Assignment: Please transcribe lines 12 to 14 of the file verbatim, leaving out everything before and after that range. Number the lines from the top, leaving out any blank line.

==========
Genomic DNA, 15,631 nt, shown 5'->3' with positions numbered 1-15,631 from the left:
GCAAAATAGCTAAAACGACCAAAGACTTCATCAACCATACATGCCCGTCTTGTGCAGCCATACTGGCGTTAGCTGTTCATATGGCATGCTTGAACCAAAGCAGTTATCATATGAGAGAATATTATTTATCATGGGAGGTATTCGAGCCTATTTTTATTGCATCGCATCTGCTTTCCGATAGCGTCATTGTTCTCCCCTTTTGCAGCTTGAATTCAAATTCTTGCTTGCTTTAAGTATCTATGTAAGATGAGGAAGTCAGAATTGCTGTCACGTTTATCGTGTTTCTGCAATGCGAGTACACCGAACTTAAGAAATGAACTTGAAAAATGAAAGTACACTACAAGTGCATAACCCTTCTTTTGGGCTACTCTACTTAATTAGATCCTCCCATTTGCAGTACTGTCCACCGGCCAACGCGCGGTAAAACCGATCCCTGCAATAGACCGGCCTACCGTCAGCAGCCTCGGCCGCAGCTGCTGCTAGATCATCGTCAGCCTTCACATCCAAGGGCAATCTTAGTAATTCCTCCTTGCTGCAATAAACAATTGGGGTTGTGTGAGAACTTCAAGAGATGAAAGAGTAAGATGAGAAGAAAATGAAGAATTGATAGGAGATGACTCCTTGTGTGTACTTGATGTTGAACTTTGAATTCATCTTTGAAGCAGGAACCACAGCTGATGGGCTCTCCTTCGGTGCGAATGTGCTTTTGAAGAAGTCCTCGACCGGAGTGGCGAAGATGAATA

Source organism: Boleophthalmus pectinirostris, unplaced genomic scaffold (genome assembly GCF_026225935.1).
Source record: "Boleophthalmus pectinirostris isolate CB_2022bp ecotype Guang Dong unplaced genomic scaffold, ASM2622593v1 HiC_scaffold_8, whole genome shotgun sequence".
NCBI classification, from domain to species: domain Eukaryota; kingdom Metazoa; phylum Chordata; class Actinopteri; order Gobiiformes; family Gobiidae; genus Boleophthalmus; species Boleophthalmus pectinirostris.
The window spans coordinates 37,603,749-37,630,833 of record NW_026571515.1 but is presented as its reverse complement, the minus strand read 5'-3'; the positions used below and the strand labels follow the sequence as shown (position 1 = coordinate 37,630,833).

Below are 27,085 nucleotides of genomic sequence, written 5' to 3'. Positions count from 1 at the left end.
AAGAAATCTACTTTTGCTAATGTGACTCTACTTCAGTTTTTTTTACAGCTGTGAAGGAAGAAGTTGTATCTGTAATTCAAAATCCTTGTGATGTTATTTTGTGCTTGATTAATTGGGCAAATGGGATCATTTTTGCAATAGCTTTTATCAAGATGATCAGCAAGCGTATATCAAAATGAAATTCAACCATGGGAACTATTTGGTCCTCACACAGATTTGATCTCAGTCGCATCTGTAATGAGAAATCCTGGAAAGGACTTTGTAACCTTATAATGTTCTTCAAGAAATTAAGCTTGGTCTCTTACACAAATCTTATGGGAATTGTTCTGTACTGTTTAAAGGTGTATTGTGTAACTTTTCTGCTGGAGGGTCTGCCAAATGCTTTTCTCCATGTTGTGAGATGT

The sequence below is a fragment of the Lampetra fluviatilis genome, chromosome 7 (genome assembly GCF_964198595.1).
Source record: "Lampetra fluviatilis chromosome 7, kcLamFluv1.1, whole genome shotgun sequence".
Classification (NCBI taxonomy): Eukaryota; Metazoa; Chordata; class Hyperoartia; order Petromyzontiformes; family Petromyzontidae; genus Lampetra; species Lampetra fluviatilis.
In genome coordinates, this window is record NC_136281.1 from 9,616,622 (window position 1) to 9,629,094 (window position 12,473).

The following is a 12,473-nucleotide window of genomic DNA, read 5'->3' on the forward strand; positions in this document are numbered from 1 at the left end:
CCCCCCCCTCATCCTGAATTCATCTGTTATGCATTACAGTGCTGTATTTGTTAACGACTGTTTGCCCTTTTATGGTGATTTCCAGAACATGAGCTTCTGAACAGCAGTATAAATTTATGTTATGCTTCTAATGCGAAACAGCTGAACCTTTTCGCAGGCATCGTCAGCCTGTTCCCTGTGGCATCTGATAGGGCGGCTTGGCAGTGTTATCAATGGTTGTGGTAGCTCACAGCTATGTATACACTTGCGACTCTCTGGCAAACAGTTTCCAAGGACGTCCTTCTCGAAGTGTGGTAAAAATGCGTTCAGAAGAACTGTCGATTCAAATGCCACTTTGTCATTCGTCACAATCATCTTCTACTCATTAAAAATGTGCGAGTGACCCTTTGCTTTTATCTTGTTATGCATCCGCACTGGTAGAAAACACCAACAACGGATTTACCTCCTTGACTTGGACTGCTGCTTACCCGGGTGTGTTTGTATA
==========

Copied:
In genome coordinates, this window is record NC_136281.1 from 9,616,622 (window position 1) to 9,629,094 (window position 12,473).

The following is a 12,473-nucleotide window of genomic DNA, read 5'->3' on the forward strand; positions in this document are numbered from 1 at the left end:
CCCCCCCCTCATCCTGAATTCATCTGTTATGCATTACAGTGCTGTATTTGTTAACGACTGTTTGCCCTTTTATGGTGATTTCCAGAACATGAGCTTCTGAACAGCAGTATAAATTTATGTTATGCTTCTAATGCGAAACAGCTGAACCTTTTCGCAGGCATCGTCAGCCTGTTCCCTGTGGCATCTGATAGGGCGGCTTGGCAGTGTTATCAATGGTTGTGGTAGCTCACAGCTATGTATACACTTGCGACTCTCTGGCAAACAGTTTCCAAGGACGTCCTTCTCGAAGTGTGGTAAAAATGCGTTCAGAAGAACTGTCGATTCAAATGCCACTTTGTCATTCGTCACAATCATCTTCTACTCATTAAAAATGTGCGAGTGACCCTTTGCTTTTATCTTGTTATGCATCCGCACTGGTAGAAAACACCAACAACGGATTTACCTCCTTGACTTGGACTGCTGCTTACCCGGGTGTGTTTGTATA